With the holidays almost upon us, some 35 shows currently are up and running on Broadway. That’s more than usual; 25 is more normal for this time of year. There is no shortage of flops, but there’s also some good news — like the return of two of Broadway’s favorites.
Nathan Lane and Matthew Broderick return to the roles they created over two years ago in the megahit musical, “The Producers.” The show’s box office took a hit after they left, but it’s a hot ticket again, at least for the four weeks they’re back beginning Dec. 30.
Other hits right now — and we define that as those selling more than 90 percent of seats — include:
“Wicked,” which is based on the witches from “The Wizard of Oz.”
“The Boy from Oz” stars movie star Hugh Jackman, who returns to his stage roots in this look at the life of the late songwriter Peter Allen.
“Hairspray,” which is still starring Harvey Fierstein in the role he made famous.
“Mamma Mia” featuring music of the 70’s group Abba woven into three love stories.
But for every smash hit, there are shows don’t make it. Entertainment Lawyer Seth Gelblum, who runs the theatrical department for law firm Loeb and Loeb and considered by many one of the top three attorneys on Broadway, acknowledges the tumult of the last year.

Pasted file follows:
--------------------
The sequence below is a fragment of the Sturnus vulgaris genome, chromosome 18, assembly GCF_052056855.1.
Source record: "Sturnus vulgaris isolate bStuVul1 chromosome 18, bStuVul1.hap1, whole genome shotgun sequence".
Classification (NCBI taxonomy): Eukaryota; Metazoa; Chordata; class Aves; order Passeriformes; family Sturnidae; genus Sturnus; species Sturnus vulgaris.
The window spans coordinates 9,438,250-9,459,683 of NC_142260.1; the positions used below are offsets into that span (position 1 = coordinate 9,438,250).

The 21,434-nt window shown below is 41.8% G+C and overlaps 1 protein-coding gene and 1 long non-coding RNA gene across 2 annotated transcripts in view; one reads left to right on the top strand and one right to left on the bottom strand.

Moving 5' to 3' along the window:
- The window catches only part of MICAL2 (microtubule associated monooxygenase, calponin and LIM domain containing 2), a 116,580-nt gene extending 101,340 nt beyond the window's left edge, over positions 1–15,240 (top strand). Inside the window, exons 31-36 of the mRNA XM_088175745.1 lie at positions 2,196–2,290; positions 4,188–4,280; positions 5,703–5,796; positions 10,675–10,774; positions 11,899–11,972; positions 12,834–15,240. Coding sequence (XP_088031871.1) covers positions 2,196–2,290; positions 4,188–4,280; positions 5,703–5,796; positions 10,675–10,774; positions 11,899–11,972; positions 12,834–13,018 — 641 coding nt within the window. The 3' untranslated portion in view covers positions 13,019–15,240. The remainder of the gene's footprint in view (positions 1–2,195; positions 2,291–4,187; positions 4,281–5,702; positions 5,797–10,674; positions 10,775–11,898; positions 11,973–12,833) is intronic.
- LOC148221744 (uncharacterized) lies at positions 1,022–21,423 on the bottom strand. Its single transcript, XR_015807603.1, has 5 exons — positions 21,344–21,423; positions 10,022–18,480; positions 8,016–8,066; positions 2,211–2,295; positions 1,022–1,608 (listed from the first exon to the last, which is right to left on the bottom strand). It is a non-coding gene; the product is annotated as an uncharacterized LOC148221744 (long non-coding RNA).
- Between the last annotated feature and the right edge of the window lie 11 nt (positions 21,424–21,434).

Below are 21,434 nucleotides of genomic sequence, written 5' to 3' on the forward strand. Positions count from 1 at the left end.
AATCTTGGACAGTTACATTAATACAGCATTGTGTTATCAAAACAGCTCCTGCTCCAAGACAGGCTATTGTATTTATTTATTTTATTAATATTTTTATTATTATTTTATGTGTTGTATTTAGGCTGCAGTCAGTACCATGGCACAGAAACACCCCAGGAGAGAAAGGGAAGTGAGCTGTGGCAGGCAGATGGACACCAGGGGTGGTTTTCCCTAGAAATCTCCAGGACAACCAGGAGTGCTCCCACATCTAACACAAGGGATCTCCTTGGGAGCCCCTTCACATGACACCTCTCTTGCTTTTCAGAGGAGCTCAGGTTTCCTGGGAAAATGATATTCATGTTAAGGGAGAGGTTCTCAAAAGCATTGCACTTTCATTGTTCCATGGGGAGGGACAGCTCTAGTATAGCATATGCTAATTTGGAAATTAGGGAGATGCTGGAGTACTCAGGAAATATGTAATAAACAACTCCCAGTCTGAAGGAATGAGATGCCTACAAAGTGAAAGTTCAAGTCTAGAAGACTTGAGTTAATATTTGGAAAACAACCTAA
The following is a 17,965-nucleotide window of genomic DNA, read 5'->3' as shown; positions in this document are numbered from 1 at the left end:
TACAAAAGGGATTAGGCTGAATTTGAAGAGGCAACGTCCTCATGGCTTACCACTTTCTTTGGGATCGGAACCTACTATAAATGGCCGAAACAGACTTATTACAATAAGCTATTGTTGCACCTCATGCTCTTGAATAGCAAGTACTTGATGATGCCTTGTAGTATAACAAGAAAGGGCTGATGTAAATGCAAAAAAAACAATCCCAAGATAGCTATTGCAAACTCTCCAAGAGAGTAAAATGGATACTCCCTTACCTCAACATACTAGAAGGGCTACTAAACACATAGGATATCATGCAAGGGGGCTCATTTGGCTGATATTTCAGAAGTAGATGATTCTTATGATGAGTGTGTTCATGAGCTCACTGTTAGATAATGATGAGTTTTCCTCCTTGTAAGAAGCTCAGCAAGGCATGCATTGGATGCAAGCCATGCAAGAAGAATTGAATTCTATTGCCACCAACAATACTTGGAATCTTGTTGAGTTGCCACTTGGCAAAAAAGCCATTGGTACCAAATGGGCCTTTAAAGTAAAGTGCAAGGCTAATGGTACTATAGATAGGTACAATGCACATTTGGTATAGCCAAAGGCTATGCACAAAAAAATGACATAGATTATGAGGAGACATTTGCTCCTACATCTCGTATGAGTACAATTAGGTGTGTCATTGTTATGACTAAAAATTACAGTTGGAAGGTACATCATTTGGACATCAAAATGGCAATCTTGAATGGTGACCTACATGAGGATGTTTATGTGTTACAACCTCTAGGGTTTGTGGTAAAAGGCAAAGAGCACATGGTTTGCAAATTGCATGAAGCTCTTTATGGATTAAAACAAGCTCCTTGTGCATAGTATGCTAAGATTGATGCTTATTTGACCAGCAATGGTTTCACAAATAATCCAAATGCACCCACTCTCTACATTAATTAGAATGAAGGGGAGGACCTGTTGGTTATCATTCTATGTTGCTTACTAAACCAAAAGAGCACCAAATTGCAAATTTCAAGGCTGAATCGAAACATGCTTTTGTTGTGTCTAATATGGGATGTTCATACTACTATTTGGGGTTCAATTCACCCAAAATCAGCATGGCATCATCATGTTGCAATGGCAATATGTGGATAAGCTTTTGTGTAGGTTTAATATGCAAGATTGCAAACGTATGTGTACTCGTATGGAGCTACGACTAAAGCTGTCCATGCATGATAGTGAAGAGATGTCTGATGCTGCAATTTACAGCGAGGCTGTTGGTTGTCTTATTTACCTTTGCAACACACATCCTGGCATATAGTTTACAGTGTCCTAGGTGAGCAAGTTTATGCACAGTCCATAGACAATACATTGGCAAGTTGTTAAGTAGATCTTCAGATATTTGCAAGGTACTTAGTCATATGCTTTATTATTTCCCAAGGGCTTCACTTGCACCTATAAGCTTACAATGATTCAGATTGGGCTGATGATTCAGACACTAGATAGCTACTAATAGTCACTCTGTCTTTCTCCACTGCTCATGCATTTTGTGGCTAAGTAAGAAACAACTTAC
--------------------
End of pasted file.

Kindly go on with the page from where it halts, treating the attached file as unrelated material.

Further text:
“I think people have to remember that art is hard; it just is,” he said. “You don’t do this for a sure return. On the other hand, when it does work, it can very lucrative very quickly.”
But Gelblum just as quickly acknowledges the tumult of the last year or so, including misses like:
“Sweet Smell of Success,” which was based on the film.
“Dance of the Vampires,” the multi-million-dollar Michael Crawford vehicle.
“Urban Cowboy,” a new musical
“Flower Drum Song,” a revival of the 1958 musical.
“Bobbi Boland,” a Farrah Fawcett comedy that closed after one week of previews.
and most recently, “Oldest Living Confederate Widow Tells All,” which closed after one performance.
Still, though the business of Broadway is as volatile as ever, if you add it all up the industry is growing, according to Robert Hofler, theater reporter for the trade bible Variety.
“If you look at it in the 80s, there weren’t as many shows running on Broadway,” he said. “Paid attendance overall was 8 million a year in 90s, and we’re now up to 12 million. So it certainly has grown.”
One big question mark is “Taboo,” the $10 million musical starring Boy George and produced by Rosie O’Donnell with her own money. So far, despite mostly negative reviews and sluggish sales, O’Donnell is refusing to close her show.
“That’s the amazing thing about the theater,” he said. “Everyone does it because they’re passionate about it. ... People really respect good work, even if it’s not commercial work.”
Fewer than 20 percent of Broadway shows make back their investment, at least while on Broadway. But if Broadway poses record risks to producers these days, it also promises greater riches than ever before.
Who’s going to shows these days? The average age is 43; there are more women than men, and some 80 percent are Caucasian. The average household income is $107,000; with orchestra seats going for $100 each, it’s easy to see why income needs to be as high as it is.